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Is a person with an MBE reffered to as.....

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  • Is a person with an MBE reffered to as.....

    'sir' or 'lady'? Just reading up a bit on Emma Richards and I see that she received her MBE last year. Is she now to be called 'Lady Emma Richards'? How about Ellen? Is she 'Lady Ellen Macarthur'?

    Mickey Lake

    [ 12-21-2005, 04:21 PM: Message edited by: bamamick ]
    'A disciple of the Norse god of aesthetically pleasing boats, Johan Anker'

  • #2
    MBE doesnt have a special name. If being announced formally it would be 'Emma Richards MBE'.

    Ellen would be referred to as Dame Ellen.
    There is nothing quite as permanent as a good temporary repair.


    • #3
      If you want to show Dame Ellen more respect, call her Mate, Mate.



      • #4
        There was a hilarious bit on a britcom ("Yes Minister") about the "meaning" of various awards.

        The only one I recall offhand was KCMG: "Kindly Call Me God."

        [ 12-21-2005, 09:40 PM: Message edited by: Meerkat ]
        If you don't think for yourself, someone else will do it for you!


        • #5
          That is about the "The Order of St Michael and St George" - awarded to high ranking civil servants.

          CMG (Companion of ~) "Call me God"
          KCMG (Knight or Dame Commander of ~) "Kindly Call me God"
          GCMG (Knight or Dame Grand Cross of ~) "God Calls me God".
          I'd much rather lay in my bunk all freakin day lookin at Youtube videos .


          • #6
            OBE = Other Buggers' Efforts
            MBE = My Bloody Effort

            Emma Richards is Miss Emma Richards, MBE.

            A man with a knighthood is Sir John Smith (followed by the appropriate postnomial letters), called to his face "Sir John". Sir John's wife is "Lady Smith".

            A dame follows the same protocol - Dame Jane Smith (plus letters), called "Dame Jane". Ellen Macarthur is therefore Dame Ellen Macarthur, DBE.

            "Lady Jane Smith" would imply she is the daughter of an Earl, Marquis or Duke, not the wife of a knight. However, Lord Smith's wife is also Lady Smith.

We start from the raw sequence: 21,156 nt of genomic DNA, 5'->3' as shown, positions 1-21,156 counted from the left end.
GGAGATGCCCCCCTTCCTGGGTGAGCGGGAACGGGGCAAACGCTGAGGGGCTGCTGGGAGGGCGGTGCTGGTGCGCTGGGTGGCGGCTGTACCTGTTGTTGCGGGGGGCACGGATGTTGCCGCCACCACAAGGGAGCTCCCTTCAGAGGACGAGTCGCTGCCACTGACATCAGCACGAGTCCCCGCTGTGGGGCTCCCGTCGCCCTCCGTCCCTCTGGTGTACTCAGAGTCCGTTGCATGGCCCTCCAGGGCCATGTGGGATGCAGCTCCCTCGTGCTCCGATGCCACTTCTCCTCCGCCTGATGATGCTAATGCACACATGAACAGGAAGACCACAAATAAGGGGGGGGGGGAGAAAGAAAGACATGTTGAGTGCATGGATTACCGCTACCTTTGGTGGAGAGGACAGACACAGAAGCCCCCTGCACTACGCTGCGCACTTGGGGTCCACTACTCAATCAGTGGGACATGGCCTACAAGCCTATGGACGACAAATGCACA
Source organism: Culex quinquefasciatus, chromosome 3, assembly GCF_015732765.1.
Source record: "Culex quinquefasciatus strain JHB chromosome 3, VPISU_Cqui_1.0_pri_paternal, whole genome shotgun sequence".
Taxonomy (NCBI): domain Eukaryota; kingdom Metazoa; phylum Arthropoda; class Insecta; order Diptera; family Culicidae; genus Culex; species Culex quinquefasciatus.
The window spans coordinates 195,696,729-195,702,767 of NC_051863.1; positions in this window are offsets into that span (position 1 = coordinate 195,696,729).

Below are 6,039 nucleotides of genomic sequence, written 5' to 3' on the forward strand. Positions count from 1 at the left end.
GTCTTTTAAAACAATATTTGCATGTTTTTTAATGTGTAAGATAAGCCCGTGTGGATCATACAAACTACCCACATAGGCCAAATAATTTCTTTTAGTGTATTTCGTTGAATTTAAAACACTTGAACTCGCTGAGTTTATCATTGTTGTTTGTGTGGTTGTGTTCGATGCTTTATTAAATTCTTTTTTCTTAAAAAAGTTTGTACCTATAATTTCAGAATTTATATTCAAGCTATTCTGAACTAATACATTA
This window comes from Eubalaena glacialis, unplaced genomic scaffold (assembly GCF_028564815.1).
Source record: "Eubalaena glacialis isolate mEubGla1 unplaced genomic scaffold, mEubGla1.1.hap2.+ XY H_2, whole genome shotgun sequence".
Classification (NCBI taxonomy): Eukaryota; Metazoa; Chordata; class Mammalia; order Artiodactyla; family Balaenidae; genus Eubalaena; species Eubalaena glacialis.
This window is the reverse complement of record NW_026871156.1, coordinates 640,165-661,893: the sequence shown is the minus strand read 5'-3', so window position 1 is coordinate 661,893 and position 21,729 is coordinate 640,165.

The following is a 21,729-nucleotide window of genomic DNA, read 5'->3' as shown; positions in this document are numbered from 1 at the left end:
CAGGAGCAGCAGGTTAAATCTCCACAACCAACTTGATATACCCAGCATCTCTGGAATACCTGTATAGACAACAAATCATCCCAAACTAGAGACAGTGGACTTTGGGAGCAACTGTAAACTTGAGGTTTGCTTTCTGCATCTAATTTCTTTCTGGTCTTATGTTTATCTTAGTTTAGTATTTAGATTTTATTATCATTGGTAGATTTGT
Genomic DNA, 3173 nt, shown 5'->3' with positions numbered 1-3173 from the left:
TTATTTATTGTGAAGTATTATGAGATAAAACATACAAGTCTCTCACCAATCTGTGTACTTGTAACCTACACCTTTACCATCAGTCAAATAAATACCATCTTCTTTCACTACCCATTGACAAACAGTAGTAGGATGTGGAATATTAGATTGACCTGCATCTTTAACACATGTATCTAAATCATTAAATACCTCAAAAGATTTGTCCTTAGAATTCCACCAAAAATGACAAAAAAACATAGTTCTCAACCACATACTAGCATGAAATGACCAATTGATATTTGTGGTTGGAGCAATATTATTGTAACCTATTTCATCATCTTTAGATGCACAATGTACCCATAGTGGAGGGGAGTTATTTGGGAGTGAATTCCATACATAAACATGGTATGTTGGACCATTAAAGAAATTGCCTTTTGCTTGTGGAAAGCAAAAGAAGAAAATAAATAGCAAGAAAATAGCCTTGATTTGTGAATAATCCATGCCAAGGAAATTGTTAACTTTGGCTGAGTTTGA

A female peer in her own right technically is Lady Smith, but this in practice is confusing as she may alternatively be the wife of a lord or knight - obviously historically female peers were rare (mainly Scottish) so in practice everyone would know who she was, anyway.

            But in recent-ish practice they tend to use the full rank of the peerage - i.e. "Baroness Smith" - this generally applies to life peerages as they are the majority of female peers!

            Husband of a Dame is Mr Smith, as is the husband of Baroness Smith. As is the same-sex civil partner as now allowed for under UK law (from yesterday).

            All quite complex in practice and evolved over a millenium to clearly indicate degrees of rank, so if you understand it, it makes perfect sense. If not, it's a nightmare...

            [ 12-22-2005, 06:41 AM: Message edited by: Andrew S/Y Rocquette ]


            • #7
              Say, Dude, is there any beer left?


              • #8
                Oh yeah - forgot to add: "If you even care..."


                • #9
                  Oh yeah - forgot to add: "If you even care..."


                  • #10
                    It is all very confusing to someone from the Colonies, but I thank you for the replies.

                    Mickey Lake
                    'A disciple of the Norse god of aesthetically pleasing boats, Johan Anker'